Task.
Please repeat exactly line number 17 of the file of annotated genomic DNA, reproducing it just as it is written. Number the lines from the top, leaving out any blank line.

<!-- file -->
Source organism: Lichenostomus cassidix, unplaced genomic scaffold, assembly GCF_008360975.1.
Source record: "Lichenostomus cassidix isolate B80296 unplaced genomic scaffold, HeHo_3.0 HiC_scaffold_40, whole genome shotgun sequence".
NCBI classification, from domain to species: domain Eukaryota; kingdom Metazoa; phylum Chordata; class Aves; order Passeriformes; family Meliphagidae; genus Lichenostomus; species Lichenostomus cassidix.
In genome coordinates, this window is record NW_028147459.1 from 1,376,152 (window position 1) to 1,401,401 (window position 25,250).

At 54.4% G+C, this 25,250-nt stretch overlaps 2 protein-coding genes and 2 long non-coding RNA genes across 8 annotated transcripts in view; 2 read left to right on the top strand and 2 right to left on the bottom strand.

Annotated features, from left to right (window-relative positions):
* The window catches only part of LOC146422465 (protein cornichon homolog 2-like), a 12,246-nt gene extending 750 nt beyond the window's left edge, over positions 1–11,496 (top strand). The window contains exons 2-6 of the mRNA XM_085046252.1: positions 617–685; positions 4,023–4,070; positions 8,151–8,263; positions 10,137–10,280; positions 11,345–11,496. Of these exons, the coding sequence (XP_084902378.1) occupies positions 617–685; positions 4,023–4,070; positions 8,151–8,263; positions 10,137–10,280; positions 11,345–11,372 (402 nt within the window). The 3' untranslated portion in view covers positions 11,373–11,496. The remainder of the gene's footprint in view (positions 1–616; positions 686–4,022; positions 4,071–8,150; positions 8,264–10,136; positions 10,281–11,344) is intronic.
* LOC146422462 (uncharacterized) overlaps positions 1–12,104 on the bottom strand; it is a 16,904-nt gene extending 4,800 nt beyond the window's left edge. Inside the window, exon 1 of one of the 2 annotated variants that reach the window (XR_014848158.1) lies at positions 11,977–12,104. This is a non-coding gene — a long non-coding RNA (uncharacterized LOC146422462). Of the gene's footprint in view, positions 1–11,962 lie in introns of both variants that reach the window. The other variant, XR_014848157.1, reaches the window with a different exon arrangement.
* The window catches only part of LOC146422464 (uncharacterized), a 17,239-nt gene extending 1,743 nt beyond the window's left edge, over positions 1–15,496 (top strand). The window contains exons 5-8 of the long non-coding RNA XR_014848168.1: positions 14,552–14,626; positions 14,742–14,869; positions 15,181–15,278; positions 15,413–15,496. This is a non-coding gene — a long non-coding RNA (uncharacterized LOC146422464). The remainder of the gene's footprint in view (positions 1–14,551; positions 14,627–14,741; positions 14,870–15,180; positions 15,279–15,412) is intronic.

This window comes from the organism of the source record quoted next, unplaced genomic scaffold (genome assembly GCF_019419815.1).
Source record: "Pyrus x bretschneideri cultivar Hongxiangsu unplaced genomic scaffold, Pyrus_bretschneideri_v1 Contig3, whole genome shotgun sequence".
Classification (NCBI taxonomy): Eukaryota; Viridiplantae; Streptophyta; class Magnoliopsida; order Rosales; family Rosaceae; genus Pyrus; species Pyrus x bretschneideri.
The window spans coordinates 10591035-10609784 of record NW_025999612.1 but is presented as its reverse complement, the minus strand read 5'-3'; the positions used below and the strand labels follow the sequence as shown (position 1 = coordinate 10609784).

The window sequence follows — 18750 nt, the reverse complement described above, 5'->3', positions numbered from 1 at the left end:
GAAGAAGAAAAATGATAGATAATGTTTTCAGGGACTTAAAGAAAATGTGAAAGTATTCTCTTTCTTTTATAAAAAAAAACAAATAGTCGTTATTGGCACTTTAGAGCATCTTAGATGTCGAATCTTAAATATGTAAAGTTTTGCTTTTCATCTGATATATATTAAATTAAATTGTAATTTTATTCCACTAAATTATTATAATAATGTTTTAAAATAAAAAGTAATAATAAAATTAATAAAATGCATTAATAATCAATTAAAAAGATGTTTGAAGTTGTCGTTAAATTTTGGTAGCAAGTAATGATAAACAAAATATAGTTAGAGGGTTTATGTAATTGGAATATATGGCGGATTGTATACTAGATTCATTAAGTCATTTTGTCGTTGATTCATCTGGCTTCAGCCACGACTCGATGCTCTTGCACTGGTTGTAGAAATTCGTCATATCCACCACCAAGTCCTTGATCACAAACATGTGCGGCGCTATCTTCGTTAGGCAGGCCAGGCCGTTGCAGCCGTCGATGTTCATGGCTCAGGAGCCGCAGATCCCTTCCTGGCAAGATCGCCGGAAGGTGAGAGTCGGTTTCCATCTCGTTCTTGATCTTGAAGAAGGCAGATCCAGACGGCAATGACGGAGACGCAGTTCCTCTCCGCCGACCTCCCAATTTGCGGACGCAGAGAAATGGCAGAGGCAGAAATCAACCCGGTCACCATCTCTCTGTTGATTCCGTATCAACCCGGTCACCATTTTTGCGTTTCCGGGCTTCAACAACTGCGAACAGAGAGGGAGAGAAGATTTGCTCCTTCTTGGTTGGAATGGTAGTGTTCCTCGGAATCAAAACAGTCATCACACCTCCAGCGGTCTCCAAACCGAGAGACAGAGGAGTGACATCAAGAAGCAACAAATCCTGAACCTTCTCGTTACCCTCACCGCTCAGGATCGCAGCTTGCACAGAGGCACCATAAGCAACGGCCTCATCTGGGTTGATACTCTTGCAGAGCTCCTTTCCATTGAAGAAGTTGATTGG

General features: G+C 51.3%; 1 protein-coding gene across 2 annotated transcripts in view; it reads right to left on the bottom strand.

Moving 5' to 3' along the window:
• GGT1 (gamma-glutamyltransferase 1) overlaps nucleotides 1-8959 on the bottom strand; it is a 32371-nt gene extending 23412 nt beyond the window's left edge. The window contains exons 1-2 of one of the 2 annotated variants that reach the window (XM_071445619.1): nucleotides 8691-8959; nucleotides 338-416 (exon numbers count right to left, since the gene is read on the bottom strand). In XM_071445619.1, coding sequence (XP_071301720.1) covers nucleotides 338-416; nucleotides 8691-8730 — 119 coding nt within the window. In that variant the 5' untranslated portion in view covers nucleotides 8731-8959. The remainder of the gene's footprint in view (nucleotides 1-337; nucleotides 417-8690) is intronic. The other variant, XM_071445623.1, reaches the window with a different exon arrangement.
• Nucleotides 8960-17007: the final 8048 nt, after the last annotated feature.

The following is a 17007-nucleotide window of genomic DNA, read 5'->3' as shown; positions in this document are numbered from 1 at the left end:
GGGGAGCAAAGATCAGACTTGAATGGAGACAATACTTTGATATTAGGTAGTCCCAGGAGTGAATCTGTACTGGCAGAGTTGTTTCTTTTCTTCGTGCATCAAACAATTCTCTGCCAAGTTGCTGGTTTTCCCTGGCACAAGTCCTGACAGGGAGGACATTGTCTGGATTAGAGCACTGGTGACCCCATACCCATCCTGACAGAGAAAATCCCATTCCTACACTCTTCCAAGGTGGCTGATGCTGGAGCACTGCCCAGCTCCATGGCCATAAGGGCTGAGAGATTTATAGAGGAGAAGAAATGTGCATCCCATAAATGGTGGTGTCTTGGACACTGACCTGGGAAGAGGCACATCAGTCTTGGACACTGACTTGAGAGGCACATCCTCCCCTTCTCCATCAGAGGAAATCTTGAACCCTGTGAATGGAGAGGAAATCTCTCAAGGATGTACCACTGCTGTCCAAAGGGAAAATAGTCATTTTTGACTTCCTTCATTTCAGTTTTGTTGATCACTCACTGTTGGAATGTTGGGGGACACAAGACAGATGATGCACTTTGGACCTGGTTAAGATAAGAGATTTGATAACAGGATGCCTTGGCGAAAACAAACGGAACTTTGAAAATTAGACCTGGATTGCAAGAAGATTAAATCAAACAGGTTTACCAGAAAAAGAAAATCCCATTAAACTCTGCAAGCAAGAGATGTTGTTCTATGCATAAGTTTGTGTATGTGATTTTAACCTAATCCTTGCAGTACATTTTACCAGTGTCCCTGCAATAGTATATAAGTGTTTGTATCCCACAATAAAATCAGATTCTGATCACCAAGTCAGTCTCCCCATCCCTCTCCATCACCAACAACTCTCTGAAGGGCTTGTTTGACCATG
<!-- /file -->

Moving 5' to 3' along the window: